I fully concur with your position that being a widow is nothing like being divorced (which is a kind of breakup).
I listened to your audio "standup" and would have laughed more if it wasn't for the fact that it didn't seem like comedy so much as a documentary.
I think your main point of focus should be that you still love your husband (just as I still love my wife) and that should form the basis of all your decisions. I believe that even in their absence your knowing what they would have wanted can help guide you.
You need to take your time and be cautious about your desire to "step out" (laudable) or "listen to friends" who tell you about what you need (when they barely understand your situation). Of course you need socialization, but as you've found out the "dating game" is actually a horror show with the potential to strike deeper wounds into an already hurting heart.
Back in 2013 I wrote this blog post, where I compared the situation I was in (similar to that you are in) to being cast into a pit. Just as I too was climbing out of my pit others around me were also climbing. While we may or may not have the same destination in mind one needs to be mindful that they don't see you as a disposable handhold on "their way up" and not mind if you get knocked back.
While I'm not saying to "withdraw and not take risks" I am saying to be wary of the risks. A good climber knows to take their time (and use a safety line).
You've already seen that the "dating game" isn't far from the "gladitorial game" and it seems that players are in it to "win" not form partnerships (and I seriously doubt many even know what that means).
To my mind people in that "game" are like serially abused victims. People who have been in and out of "love" and been hurt so many times that they have both barriers and baggage.
Of course we all come with baggage ... recognition of that is important. But (without knowing) I'd say that 2 years is still "early" and that while you may have desires you need to also temper them with your capacity and your fragility.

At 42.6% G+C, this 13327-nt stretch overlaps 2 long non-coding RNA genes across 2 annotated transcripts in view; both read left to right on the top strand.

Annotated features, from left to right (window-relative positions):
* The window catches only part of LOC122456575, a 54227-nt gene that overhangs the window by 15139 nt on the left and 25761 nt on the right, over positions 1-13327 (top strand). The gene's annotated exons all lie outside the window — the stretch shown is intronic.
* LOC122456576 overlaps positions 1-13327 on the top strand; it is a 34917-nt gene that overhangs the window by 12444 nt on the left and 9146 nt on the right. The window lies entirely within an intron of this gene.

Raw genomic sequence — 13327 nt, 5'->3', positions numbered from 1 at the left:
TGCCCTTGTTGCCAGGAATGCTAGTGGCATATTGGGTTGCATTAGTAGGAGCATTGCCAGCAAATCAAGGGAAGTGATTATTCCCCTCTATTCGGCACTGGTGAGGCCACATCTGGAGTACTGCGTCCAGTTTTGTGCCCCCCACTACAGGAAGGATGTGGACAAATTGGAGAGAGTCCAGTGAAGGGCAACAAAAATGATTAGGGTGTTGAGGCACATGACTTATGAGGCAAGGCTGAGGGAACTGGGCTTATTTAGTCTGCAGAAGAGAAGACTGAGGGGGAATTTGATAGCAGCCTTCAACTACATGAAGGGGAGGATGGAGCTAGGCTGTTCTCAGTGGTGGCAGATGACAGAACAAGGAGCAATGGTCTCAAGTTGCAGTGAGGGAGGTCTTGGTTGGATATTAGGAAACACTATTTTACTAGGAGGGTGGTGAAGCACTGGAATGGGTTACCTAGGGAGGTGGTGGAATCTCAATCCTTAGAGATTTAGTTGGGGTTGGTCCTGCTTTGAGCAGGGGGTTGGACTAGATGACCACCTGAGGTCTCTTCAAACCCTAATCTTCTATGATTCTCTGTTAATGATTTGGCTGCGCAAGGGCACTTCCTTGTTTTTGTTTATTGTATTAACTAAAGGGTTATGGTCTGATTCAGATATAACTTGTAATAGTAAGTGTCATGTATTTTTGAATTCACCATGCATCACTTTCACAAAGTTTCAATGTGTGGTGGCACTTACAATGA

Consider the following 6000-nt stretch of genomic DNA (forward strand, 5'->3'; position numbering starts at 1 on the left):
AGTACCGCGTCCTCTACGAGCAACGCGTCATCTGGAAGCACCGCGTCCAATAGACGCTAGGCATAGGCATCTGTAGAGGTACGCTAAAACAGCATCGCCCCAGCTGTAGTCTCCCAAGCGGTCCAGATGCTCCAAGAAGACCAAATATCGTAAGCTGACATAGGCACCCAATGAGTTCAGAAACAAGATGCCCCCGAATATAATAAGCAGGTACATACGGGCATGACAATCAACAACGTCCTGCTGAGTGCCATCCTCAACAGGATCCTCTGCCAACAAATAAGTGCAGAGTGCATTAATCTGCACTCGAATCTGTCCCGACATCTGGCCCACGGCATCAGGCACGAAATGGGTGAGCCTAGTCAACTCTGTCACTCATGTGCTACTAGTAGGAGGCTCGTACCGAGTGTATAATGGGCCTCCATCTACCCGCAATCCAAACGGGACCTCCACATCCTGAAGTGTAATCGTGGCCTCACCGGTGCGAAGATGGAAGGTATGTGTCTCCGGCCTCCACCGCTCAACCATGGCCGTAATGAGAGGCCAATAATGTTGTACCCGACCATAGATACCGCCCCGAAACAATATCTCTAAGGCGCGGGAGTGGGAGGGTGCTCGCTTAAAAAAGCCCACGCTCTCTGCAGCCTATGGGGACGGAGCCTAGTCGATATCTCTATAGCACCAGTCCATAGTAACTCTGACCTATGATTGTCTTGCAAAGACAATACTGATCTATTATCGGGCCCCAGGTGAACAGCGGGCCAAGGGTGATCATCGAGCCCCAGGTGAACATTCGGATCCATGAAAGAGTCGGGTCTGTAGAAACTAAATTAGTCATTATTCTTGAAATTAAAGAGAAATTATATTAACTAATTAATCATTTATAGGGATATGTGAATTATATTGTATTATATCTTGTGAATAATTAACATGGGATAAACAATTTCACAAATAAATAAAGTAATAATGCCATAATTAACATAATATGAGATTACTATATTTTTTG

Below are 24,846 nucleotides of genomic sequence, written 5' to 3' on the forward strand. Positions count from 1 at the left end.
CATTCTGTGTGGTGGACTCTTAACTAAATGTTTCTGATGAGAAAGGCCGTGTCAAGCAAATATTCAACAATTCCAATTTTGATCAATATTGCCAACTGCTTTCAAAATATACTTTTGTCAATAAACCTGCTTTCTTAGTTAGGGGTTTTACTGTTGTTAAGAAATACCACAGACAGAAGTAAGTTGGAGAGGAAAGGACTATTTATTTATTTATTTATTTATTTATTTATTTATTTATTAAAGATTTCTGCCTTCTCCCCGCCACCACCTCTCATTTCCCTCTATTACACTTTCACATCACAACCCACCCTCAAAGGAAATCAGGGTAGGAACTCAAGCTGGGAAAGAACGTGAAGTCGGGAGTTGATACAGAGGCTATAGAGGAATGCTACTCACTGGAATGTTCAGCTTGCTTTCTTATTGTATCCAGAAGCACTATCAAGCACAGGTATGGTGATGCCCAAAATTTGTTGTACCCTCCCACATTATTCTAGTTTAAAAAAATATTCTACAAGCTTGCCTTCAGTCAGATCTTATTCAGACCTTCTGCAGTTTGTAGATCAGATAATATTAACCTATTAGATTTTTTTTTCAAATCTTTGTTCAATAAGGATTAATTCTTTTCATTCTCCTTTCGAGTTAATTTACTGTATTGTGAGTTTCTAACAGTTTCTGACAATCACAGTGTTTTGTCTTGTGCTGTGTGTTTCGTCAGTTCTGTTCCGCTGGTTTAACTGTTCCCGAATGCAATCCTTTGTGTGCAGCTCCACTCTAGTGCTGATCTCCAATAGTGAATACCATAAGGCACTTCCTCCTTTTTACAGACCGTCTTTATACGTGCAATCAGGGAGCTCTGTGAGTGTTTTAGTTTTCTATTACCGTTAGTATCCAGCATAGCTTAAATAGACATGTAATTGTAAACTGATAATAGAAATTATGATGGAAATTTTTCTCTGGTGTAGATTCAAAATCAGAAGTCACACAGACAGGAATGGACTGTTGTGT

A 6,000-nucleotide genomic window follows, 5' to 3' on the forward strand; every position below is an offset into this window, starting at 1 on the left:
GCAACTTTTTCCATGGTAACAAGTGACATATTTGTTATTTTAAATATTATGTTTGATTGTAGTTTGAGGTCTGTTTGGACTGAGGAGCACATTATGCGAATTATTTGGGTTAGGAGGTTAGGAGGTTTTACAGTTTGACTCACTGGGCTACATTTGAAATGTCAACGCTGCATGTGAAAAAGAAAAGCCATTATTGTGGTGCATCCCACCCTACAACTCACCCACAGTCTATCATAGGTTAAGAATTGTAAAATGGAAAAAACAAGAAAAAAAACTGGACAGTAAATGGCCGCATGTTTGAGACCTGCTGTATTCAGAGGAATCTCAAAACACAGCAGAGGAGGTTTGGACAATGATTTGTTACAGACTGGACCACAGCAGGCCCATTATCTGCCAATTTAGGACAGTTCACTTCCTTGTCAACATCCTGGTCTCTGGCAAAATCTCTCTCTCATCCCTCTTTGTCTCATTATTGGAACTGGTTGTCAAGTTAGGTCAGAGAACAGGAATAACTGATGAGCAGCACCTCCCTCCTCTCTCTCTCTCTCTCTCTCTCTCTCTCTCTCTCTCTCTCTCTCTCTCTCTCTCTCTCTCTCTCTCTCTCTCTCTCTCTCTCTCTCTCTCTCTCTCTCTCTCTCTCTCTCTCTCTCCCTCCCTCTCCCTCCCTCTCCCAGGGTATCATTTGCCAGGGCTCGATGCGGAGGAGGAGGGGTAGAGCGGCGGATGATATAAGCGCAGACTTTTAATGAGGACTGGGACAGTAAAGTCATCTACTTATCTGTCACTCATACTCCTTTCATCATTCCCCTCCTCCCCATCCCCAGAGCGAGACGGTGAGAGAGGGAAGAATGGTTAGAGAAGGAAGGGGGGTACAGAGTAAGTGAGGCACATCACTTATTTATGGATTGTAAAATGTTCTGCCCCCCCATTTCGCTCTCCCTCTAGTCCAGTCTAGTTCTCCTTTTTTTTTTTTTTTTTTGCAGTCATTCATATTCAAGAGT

Having joined a forum or two on grief when I first found myself this way (a widower) I read of enough cautionary tales about people (with kids) moving into relationships and (for instance) having the new partner resent the partner who had passed on and even tried to re-establish themselves as the "new mummy" for the kids. Dreadful stuff.
Myself I feel that the bond between myself and Anita was special and I remain unwilling to allow that to be destroyed or injured by an uncaring person.
Give yourself time and be reflective. You had a love and a life and you need to probably spend time in grocking that more. I've put great emphasis in the last years into learning everything I could from the many lessons that Anita was teaching me (well, that we were teaching each other). I've wanted to do that because
- I liked the person I was becoming with her influence
- I respected and cared deeply for her, in her absence all I had was that
I have a number of posts on my blog about my approach to reconciliation with her loss. I have put a "tag" in the topic cloud on Grief which mainly deals with my feelings and my observations. It is unfortunately presented in "newest first" order (so looking backwards from my time perspective) but there may be something of benefit for you in there (link), who knows.
One of the strong "mother figures" in my life lost her husband with two girls (of high school age) back when I was in primary school. I've known her my entire life more or less. She eventually remarried to a fine (migrant German) man who I am also very fond of. We were neighbours when I was a child and again neighbours when Anita and I moved back into my childhood home.
The importance of that relationship is that she was (after many dark years) able to allow someone into her life and he was (being divorced) able to accept that she loved both him and her deceased husband. Equally and with no favourites. Just like it is with the children you have - love is love and it is unconditional
Lastly we are of different ages and so perhaps we have entirely different goals. As a man who is 53 I am too young to just die (like my grandfather did) at the loss of my wife and old enough to recognise that the sort of relationships I had as a younger man are just that ... the sort of things done in youth.
I know that the road will be long, and I know that there will be more dark nights and tears shed, but that's not something to be afraid of.(see "the crying"). You have lost something which was a part of you, not unlike losing your legs. You will always feel phantom pains from lost limbs (so I'm told by many who have lost them) and so your loss is not just "some one" it is indeed part of yourself that has died too.
... I can only wish you strength.
... I can only wish you strength.